Americans across the country solemnly and fittingly commemorated the worst attack on our country in any of our lifetimes. We held moments of silence; we once again stared in horror at the pictures of the Twin Towers coming down; we remembered the sacrifices of those we lost on that terrible day, and the sacrifices of those who have laid down their lives to prevent another day like that from occurring again.
And yet there is a strange disconnect between how we felt on 9-11 and how we feel today. On 9-11, as we watched our fellow Americans leaping from hundreds of stories to their deaths, as we watched symbols of our might in flaming ruins, we felt conflicting emotions: frustration, unbearable grief. We also felt connected with one another on a visceral level. The overwhelming feeling of unity we felt came from a deep and abiding conviction that our republic was worth defending.
I’m not sure some liberals ever understood that. That is why Paul Krugman, fort instance, devoted his 10th anniversary column to demeaning the leadership of President George W. Bush and New York Mayor Rudy Giuliani in the aftermath of the attacks:
“What happened after 9/11 — and I think even people on the right know this, whether they admit it or not — was deeply shameful. Te [sic] atrocity should have been a unifying event, but instead it became a wedge issue. Fake heroes like Bernie Kerik, Rudy Giuliani, and, yes, George W. Bush raced to cash in on the horror. And then the attack was used to justify an unrelated war the neocons wanted to fight, for all the wrong reasons. A lot of other people behaved badly. How many of our professional pundits — people who should have understood very well what was happening — took the easy way out, turning a blind eye to the corruption and lending their support to the hijacking of the atrocity? The memory of 9/11 has been irrevocably poisoned; it has become an occasion for shame. And in its heart, the nation knows it.”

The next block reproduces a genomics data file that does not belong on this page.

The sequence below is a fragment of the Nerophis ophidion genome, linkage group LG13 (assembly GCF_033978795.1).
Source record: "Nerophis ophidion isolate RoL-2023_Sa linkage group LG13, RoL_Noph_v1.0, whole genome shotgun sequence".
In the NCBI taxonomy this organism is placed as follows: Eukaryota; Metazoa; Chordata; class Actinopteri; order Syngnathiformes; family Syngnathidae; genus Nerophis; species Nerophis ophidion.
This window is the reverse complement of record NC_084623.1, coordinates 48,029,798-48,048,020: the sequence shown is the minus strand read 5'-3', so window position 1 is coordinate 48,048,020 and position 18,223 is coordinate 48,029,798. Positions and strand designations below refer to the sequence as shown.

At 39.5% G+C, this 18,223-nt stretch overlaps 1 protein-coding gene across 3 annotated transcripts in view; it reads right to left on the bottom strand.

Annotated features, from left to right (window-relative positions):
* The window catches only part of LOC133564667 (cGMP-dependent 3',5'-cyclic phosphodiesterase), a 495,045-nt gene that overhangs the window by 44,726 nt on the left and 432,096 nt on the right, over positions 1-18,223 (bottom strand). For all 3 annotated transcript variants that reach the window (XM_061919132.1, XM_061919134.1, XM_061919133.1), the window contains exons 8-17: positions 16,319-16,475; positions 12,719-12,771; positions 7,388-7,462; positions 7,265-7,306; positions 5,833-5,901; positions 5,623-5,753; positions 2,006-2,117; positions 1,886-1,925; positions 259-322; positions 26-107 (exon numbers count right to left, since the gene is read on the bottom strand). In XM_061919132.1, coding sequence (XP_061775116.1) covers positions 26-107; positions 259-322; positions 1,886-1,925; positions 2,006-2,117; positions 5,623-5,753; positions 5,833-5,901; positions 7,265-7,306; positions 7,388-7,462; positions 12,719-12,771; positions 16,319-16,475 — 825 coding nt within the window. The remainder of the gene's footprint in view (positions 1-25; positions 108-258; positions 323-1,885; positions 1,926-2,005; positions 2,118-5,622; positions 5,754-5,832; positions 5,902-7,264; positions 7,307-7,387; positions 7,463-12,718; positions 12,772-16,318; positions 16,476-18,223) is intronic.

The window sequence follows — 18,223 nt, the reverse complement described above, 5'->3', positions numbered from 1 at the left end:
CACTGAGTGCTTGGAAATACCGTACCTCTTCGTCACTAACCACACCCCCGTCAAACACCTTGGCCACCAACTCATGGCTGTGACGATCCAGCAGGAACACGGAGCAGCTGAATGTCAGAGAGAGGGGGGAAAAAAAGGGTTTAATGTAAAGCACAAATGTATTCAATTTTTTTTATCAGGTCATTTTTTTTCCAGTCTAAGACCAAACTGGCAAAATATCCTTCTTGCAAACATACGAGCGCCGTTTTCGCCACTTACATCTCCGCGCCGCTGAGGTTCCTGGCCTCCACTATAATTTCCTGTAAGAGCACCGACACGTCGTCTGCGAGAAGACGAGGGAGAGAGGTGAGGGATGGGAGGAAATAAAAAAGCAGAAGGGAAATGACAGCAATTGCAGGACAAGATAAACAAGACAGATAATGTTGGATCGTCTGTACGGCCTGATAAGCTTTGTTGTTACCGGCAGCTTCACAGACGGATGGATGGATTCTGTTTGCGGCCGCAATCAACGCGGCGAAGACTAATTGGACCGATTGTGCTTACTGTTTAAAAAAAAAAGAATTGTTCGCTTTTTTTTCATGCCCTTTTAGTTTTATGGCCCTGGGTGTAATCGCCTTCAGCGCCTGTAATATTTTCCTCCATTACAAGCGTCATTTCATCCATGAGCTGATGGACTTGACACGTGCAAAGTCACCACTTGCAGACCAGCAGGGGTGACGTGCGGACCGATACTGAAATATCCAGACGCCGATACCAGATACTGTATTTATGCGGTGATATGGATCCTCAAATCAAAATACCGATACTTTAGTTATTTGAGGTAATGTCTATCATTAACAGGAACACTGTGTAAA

This is absurd. But it is not an uncommon view from the left. In the aftermath of an attack on America, the liberals’ ideal of unity emphasized self doubt over strength and vengeance. Paul Krugman, in Michael Moore fashion, thinks that the aftermath of 9-11 was “shameful” because Americans took out the bad guys but left the real bad guys – our president and vice president – in power. What is truly shameful about his piece is that Krugman is serious.
On Saturday, President Obama urged Americans to reclaim the unity they felt on 9-11 – but what sort of unity does Obama have in mind? According to the President, on September 11, “Americans came together in candlelight vigils, in our houses of worship and on the steps of the U.S. Capitol. Volunteers lined up to give blood and drove across the country to lend a hand. Schoolchildren donated their savings. Communities, faith groups and businesses collected food and clothing. We were united, as Americans. This is the true spirit of America we must reclaim this anniversary — the ordinary goodness and patriotism of the American people and the unity that we needed to move forward together, as one nation.”
True, but every nation comes together in the wake of tragedy. Every nation passes the hat for those who are maimed and the families of those who die; every nation holds candlelight vigils and urges schoolchildren to donate their savings.
The key to the American response to 9-11 is that it only partly about death and grieving. It was also about Americans recognizing for the first time in a generation that the American way of life is not everyone’s way of life and that there are people out there who seek to destroy our freedom and liberty each and every day. And it was a reminder that we have to come together as a nation to protect one another – and those values.
Many liberals will never understand that. President Obama’s op-ed never mentioned freedom or liberty. Paul Krugman never even thought of it. For them, 9-11 was a sad occurrence, to be sure, but it was not a moral call to recognize the evil that exists in the world and to fight it. That is why the chances of another 9-11 rise dramatically each time liberals take control of our terror-fighting infrastructure. They do not understand that freedom and liberty are worth defending, and they do not understand the nature of those we fight.